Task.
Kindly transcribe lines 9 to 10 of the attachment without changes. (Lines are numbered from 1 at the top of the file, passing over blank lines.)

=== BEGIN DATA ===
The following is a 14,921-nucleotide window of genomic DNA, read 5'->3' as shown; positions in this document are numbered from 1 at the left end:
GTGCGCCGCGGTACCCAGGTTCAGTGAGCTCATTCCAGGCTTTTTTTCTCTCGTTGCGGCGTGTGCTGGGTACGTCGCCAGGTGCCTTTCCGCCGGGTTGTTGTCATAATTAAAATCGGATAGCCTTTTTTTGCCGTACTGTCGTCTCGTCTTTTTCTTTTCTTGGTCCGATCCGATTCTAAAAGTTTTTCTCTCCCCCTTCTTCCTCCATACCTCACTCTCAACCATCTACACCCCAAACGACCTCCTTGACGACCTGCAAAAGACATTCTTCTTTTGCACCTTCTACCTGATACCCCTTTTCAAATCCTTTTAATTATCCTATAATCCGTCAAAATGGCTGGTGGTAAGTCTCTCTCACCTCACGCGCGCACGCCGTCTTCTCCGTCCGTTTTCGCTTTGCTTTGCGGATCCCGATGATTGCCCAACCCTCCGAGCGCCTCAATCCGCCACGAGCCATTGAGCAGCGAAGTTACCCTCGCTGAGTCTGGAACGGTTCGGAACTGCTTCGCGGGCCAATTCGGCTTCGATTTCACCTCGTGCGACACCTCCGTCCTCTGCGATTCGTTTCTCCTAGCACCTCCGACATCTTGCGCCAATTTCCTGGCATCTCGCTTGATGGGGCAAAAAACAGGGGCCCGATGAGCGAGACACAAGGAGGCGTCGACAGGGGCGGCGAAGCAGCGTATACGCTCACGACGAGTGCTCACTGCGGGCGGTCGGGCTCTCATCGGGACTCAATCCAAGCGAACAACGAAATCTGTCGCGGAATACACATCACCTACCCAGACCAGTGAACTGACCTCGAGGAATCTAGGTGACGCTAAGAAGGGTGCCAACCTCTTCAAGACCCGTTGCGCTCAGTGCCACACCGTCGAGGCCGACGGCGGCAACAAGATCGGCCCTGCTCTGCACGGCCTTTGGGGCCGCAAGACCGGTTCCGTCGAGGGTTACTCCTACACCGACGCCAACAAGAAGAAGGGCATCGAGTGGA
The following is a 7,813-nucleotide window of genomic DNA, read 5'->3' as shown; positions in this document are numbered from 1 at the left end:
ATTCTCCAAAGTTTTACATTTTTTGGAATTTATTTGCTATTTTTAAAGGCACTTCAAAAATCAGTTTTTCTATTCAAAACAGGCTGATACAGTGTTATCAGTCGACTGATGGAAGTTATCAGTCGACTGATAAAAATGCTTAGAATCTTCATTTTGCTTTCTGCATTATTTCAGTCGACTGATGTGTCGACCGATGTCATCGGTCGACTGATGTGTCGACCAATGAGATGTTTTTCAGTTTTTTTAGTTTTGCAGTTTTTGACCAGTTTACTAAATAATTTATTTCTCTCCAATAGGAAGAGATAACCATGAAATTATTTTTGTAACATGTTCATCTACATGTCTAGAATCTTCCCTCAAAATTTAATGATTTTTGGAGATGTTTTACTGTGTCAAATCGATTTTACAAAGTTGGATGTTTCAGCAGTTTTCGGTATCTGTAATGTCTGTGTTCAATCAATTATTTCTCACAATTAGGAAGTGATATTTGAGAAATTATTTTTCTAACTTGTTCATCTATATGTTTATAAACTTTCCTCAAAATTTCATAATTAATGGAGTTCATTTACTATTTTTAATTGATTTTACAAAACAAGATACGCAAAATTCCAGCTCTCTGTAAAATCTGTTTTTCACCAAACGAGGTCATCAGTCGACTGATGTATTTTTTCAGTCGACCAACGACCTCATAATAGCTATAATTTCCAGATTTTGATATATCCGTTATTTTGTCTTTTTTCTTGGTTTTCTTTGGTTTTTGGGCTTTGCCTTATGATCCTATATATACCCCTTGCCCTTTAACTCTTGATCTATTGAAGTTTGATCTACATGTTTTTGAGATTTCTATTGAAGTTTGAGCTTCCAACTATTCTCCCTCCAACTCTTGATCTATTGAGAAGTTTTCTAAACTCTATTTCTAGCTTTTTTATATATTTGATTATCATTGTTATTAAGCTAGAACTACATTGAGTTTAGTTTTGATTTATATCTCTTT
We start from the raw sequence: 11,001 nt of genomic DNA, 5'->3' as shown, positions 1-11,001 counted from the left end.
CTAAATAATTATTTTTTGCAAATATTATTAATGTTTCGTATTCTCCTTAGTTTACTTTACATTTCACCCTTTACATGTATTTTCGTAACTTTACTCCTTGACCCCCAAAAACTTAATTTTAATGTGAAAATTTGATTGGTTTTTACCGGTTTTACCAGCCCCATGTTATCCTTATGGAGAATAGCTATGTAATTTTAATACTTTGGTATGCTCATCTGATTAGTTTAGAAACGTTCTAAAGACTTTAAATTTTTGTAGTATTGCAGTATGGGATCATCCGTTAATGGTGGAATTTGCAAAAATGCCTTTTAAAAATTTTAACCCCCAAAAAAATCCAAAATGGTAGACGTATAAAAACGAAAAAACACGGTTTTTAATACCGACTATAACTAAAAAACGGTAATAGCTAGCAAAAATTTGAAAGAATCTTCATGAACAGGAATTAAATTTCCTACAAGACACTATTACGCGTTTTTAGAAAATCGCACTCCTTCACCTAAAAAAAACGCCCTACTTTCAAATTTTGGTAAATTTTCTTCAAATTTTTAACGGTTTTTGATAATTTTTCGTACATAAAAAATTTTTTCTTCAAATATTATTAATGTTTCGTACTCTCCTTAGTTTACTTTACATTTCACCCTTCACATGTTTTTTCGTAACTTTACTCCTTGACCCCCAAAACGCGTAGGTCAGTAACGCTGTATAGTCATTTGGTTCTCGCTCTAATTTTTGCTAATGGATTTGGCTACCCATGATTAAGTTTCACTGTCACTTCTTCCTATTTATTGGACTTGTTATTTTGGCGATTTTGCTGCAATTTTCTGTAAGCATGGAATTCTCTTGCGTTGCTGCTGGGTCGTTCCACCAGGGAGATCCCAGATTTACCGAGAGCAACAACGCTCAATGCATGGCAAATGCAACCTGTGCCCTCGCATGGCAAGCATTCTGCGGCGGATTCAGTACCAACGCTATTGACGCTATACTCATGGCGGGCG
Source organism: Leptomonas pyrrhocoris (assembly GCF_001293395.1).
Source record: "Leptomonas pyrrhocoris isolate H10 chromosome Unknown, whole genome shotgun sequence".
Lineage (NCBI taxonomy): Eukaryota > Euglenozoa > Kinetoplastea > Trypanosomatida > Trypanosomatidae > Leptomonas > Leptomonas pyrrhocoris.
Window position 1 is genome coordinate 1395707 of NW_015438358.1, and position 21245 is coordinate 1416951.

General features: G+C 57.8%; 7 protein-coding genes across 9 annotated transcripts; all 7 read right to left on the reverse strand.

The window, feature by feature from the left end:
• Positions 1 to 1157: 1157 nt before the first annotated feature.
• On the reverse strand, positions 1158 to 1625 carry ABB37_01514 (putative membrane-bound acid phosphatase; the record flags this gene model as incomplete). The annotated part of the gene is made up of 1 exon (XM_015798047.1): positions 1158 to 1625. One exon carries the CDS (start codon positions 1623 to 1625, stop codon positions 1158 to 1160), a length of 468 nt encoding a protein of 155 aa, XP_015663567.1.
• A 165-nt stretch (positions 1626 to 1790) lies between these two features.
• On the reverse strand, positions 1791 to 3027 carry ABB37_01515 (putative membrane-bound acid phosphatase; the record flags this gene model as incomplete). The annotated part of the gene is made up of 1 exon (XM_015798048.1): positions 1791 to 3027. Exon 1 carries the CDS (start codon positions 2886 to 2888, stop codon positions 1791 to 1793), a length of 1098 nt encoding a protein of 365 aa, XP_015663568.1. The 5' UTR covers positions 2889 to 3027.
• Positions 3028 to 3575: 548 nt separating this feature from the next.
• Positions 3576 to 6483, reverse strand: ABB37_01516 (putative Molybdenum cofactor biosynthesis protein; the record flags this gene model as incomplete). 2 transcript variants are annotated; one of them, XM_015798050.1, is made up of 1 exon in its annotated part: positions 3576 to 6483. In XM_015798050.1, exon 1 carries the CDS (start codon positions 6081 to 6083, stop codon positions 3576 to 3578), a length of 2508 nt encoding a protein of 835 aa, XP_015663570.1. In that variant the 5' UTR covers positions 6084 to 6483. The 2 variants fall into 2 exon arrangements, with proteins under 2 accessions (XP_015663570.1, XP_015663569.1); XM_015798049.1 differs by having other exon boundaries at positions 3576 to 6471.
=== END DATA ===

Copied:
Lineage (NCBI taxonomy): Eukaryota > Euglenozoa > Kinetoplastea > Trypanosomatida > Trypanosomatidae > Leptomonas > Leptomonas pyrrhocoris.
Window position 1 is genome coordinate 1395707 of NW_015438358.1, and position 21245 is coordinate 1416951.